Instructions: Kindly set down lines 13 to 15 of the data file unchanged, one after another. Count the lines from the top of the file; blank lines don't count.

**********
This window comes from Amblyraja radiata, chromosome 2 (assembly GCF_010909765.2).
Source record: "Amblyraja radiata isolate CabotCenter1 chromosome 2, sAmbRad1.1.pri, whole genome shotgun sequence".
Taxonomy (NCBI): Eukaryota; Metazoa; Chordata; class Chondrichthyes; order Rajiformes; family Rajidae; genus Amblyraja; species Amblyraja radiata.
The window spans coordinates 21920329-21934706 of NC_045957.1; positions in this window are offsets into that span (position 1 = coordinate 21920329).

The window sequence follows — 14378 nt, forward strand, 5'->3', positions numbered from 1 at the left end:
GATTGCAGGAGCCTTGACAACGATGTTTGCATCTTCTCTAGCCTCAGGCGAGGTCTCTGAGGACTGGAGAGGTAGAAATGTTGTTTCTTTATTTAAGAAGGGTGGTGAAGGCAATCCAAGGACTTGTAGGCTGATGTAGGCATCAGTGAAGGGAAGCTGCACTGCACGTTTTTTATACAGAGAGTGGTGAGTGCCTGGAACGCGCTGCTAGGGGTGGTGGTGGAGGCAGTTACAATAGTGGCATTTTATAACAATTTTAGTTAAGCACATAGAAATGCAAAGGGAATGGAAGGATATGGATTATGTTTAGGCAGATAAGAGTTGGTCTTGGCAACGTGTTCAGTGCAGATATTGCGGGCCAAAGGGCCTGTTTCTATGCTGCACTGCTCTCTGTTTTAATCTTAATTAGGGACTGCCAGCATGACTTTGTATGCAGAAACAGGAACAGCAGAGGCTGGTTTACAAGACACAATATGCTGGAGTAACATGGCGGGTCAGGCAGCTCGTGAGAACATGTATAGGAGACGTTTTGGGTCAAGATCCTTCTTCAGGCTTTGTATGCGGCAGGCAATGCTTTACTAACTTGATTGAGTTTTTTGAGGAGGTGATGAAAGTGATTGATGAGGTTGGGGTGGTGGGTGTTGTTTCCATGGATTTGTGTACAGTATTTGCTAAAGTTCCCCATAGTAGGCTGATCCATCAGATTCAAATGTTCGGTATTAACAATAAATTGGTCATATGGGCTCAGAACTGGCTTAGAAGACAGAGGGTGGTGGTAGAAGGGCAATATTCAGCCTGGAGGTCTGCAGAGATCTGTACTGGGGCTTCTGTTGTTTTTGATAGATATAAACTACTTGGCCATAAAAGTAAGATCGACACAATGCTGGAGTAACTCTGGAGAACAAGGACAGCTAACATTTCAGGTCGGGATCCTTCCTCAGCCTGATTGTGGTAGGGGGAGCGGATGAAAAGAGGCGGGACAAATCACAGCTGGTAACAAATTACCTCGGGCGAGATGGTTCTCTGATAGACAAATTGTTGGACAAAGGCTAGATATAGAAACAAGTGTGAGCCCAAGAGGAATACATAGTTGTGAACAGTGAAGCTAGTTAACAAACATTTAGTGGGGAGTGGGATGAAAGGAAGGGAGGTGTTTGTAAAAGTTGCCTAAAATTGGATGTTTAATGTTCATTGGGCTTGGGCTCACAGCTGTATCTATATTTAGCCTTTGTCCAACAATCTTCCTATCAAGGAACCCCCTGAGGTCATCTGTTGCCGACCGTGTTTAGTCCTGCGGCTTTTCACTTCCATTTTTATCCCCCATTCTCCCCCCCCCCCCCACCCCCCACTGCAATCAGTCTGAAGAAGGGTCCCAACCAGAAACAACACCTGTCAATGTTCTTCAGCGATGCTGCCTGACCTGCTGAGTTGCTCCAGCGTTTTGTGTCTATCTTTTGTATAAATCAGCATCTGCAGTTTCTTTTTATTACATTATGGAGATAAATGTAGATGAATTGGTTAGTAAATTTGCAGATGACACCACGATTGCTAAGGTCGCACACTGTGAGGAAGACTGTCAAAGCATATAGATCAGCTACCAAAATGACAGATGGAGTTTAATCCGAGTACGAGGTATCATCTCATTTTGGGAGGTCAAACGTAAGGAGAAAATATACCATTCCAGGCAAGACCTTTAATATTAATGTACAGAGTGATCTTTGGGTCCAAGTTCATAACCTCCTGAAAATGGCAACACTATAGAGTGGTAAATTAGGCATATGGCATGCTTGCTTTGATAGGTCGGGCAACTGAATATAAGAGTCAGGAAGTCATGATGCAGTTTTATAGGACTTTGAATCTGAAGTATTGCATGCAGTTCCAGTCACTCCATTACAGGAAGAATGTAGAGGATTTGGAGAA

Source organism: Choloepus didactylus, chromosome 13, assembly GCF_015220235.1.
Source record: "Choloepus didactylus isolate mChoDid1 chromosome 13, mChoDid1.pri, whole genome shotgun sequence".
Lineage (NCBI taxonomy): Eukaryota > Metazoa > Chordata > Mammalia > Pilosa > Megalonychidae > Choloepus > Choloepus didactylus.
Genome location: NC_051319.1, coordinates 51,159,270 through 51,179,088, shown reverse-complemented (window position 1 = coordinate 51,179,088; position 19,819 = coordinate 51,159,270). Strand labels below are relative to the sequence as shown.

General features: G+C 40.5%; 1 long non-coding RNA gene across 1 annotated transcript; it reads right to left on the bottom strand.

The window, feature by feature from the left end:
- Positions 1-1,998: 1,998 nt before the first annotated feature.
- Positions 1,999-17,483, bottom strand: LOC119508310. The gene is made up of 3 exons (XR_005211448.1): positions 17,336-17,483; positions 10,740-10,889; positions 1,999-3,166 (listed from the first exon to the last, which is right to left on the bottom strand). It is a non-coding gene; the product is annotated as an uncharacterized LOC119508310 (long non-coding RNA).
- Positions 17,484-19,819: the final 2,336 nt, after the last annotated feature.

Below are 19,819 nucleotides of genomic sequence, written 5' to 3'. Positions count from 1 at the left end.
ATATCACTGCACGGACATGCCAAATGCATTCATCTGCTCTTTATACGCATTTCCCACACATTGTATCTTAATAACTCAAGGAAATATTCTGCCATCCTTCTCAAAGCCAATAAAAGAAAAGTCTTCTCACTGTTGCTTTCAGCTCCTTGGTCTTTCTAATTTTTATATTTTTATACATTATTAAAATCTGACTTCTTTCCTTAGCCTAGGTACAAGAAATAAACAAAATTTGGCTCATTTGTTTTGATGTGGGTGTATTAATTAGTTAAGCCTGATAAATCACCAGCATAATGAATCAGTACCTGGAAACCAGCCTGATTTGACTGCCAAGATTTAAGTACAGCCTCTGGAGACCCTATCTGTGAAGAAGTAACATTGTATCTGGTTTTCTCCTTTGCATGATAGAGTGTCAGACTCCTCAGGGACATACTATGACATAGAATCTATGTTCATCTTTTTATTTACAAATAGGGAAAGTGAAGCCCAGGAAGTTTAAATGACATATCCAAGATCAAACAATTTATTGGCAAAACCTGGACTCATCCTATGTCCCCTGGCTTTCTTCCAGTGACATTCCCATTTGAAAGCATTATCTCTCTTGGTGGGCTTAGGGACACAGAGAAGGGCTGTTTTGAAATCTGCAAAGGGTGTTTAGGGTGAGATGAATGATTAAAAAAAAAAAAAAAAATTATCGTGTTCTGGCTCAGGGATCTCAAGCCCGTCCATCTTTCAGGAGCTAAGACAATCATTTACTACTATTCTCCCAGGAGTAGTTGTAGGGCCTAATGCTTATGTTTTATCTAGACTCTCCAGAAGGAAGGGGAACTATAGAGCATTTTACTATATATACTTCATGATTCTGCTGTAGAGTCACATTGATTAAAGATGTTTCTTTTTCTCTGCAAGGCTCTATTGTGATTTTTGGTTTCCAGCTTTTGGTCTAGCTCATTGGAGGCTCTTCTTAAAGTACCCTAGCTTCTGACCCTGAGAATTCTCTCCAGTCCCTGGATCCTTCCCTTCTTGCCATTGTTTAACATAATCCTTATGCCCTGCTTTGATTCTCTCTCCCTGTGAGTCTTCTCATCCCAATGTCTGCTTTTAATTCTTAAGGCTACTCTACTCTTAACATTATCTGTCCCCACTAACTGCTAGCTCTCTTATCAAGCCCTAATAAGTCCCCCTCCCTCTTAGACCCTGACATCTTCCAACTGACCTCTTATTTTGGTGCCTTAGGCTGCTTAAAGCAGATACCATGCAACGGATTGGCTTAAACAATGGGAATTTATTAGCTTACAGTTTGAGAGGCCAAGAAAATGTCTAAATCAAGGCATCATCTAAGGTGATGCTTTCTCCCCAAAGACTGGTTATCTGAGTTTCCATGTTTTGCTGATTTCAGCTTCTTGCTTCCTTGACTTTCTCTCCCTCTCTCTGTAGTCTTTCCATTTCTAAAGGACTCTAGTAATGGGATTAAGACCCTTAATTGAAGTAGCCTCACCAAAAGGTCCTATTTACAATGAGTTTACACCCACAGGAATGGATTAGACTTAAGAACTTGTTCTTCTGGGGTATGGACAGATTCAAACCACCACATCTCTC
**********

- Positions 1-1,998: 1,998 nt before the first annotated feature.
- Positions 1,999-17,483, bottom strand: LOC119508310. The gene is made up of 3 exons (XR_005211448.1): positions 17,336-17,483; positions 10,740-10,889; positions 1,999-3,166 (listed from the first exon to the last, which is right to left on the bottom strand). It is a non-coding gene; the product is annotated as an uncharacterized LOC119508310 (long non-coding RNA).
- Positions 17,484-19,819: the final 2,336 nt, after the last annotated feature.